Linux is the quiet revolution that will leave Microsoft eating dust
Every operating system has technical issues and Linux has not been faultless. But some key technological milestones have been passed in recent years that have made it possible for Linux to quietly assert dominance in the fight for popularity and custom.
Apart from the fact that it is free and has been since its creation in 1991 by Linus Torvalds, Linux has many technological advantages that mean other operating systems just can't beat it.
Millions of people all over the world use Microsoft operating systems but how many describe themselves as enthusiasts? Linux users are often really passionate about the open source cause and this is boosting uptake. They argue that it is more secure than main rivals Apple and Microsoft, with technical features that win hands down. The fact that the most powerful and expensive computers in the world are using it is potentially the best reference you could want.
It's easy to see why Linux appeals to the people who operate supercomputers. Linux can support multiple processors and large clusters of computers, unlike IBM, VMware and Microsoft who prefer to charge per processor on many of their products. As long as you are capable of writing the software to solve the problem, Linux will allow you to create your own complex supercomputer or cluster system for free. As organisations who host these types of systems have the financial power to pay for the personnel, the supercomputers themselves become very powerful, efficient systems used to solve many computational problems.
But the fact is, even if you think you are bound to Windows or some other proprietary operating system, you are probably already a Linux user too. When you visit a website, the chances are that it is using an Apache2 webserver. This is free and designed to integrate with the security and operating system features of Linux. Currently more than 60% of webservers are known to be hosting via Apache.
Android, developed by Google, is based on a Linux kernel and is now the most dominant smartphone and tablet computer platform. Android is more vulnerable to malware than Apple's OS but you are safe as long as you act sensibly.
Of course, it remains to be seen whether Android can hold on to its 80% market share in the face of stiff competition. Amazon and Microsoft are getting in on the territory, which could be a threat. But at least Ubuntu, another big rival, is also very much grounded in the open source movement. Used on many desktop systems around the world, this free and easy to use version of Linux has extended the life of many computers after Windows had folded under pressure.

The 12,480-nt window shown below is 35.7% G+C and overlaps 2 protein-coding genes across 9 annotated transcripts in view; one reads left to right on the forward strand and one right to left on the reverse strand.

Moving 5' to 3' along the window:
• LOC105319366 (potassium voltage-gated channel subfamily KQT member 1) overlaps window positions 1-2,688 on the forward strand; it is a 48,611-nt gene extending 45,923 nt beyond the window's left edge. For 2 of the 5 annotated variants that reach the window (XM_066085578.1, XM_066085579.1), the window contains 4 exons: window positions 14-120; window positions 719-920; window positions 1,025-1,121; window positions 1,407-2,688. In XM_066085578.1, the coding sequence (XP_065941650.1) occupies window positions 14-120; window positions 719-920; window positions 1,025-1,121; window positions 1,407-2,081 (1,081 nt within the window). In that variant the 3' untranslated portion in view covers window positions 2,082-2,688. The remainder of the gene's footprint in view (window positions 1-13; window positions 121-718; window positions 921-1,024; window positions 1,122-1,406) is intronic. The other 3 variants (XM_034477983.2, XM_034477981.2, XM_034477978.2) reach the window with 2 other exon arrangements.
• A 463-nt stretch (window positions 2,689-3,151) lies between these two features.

And at home, embedded devices, like your broadband wireless router and cable television set top box are often using specifically designed versions of Linux. Linux is highly likely to be an integral part of your household – it just doesn't shout about it like Apple.
While I am an enthusiastic Linux user, I also have Microsoft at work and use Apple products too. The fact that Linux is based on the same Unix system from which the Max OSX system is derived means that it should be seen more as a cousin than a radical alternative to Apple offerings. And if the two are comparable, are you more likely to choose one that comes with a shiny laptop or one that is more functional but less chic? Some would continue to opt for the design features of a Mac.
And even though Microsoft's star often seems to be fading, its dominance of the market in the 1990s and early 2000s means that it is still a tough one to beat. Windows 8 has had many detractors but Microsoft is adept at learning from its mistakes and tends to rally with a better version the next time.
All that said, Linux is free and much more pervasive than the average computer user might think. You can easily install Linux on any home computer, many tablets and even your own private supercomputer, so you should think about switching. And if you think you never could, think about how much of your online life already depends on this quiet contender.
This story is published courtesy of The Conversation (under Creative Commons-Attribution/No derivatives).